The Practical Reason Why Pop-Tarts Are Rectangular

Pop-Tarts have been produced in almost 100 flavors for over five decades. And while which flavor is the best has been long-debated, one thing has remained true for every flavor ever released. Whether frosted or unfrosted, extra chocolatey or full of fruit — every Pop-Tart is rectangular. The reason that everyone's favorite portable pastry is shaped like a rectangle is because Pop-Tarts were designed for the toaster. According to the official Pop-Tarts timeline, Kellogg's chairman William E. LaMothe "had a vision" back in 1963 for a breakfast pastry that could fit into a toaster without mess and "could go anywhere" after being warmed up. After experimenting with a way to make toast and jam portable and easy to carry, the Pop-Tart was born. However, this history of how Pop-Tarts came to be is a slightly contested one.

The New York Times tells a slightly different story than the Pop-Tarts website, claiming it was actually rival cereal makers Post that first announced the idea for a portable breakfast pastry. Kellogg's took note of this ingenious idea and made their own version before Post could release theirs. Kellogg's first called their version of the treat "fruit scones," but later pivoted to the far superior name, Pop-Tarts, proudly becoming the first brand to perfect a rectangular breakfast pastry that was sized to fit into most standard toasters. Regardless of who thought of what first, Kellogg's Pop-Tarts are a breakfast pastry miracle that have been enjoyed by fans since 1964.

Less than half of Pop-Tarts lovers prepare the pastry the way it was intended

The Pop-Tarts website addresses the rather unconventional history of Pop-Tarts with this iconic statement: "Others may have attempted the art of the toaster pastry, but only one perfected it." This is definitely true since sixty years later, the on-the-go rectangular breakfast tart is as popular as ever. Per CNBC, Americans consumed 3 billion Pop-Tarts in 2022, and was the brand's third top-selling snack. However, not everyone who enjoys a Pop-Tart utilizes the tart's convenient sizing and toaster compatibility.

According to a survey conducted by, only 48% of Pop-Tart lovers prefer to toast the sweet snack before enjoying it. Surprisingly, a whopping 42% eat Pop-Tarts without any additional preparation at all, straight out of the shiny silver sleeve. Another 8% of consumers claimed to microwave their Pop-Tarts, and a shy 2% actually freeze their tarts before consuming. We can only imagine how Kellogg's chairman would feel about people ditching the toaster oven for a chilly freezer after he specifically designed the tarts to be the perfect fit.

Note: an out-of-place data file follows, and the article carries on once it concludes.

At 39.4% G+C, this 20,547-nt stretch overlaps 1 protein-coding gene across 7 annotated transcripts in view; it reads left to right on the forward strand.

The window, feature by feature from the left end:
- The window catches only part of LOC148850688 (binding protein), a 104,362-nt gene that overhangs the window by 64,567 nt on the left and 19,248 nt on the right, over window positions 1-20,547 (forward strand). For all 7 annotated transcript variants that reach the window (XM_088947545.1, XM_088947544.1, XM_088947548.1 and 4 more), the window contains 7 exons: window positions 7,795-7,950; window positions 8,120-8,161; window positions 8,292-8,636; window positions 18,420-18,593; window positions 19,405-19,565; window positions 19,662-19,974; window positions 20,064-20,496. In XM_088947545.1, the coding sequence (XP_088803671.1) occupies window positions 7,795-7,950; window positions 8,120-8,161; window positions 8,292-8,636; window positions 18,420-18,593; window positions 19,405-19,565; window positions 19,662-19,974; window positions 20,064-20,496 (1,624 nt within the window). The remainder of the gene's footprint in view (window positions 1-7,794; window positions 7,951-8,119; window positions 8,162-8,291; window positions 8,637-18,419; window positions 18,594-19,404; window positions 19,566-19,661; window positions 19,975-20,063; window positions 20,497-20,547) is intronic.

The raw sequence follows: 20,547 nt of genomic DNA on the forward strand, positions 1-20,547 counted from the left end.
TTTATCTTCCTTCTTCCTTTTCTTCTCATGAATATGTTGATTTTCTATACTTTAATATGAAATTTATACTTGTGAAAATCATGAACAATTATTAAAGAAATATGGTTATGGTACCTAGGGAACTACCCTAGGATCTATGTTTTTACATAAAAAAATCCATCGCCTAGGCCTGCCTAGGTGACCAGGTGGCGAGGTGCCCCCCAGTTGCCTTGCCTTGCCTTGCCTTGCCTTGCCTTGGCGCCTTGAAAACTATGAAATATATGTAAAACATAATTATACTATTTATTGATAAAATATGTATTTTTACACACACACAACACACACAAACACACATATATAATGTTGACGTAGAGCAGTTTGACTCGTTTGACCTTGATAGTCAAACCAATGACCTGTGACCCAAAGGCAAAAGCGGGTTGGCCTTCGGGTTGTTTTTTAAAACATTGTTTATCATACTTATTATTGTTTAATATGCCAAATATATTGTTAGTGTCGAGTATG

How much crust is too much crust on a Pop-Tart?

Historically, frosted Pop-Tarts have an outer unfrosted crust that is made of compressed dough, effectively sealing in the inner fillings of the pastry pocket to achieve that grab-and-go model. This design is especially helpful if you are popping your tart out of the toaster, lifting by the crust without the mess of any melted frosting getting on your fingers. But recently, some Pop-Tart fans have begun calling out the pastries for having far too much crust and far too little filling.

Back in 2021, Pop-Tarts responded to a frustrated customer on X, formerly Twitter, claiming they have not changed their recipe. However, it seems that fans have started to notice a decline in the quality of their once beloved sweet treat. One frustrated Reddit user took to the r/shrinkflation thread to share a photo of a rather sad looking Pop-Tart with a very small amount of frosting, asking, "In addition to being smaller in general they are skimping on frosting now too right?" One user in the comments replied, "They're basically crackers now." In a separate thread, Redditors attempted to figure out when exactly Pop-Tarts started to gradually add less frosting and fillings to their pastries, claiming the tarts in packages no longer look anything like the pictures on Pop-Tart boxes. People even have issues with the crust, recalling that it "used to get crispy. Now super soggy after the toaster."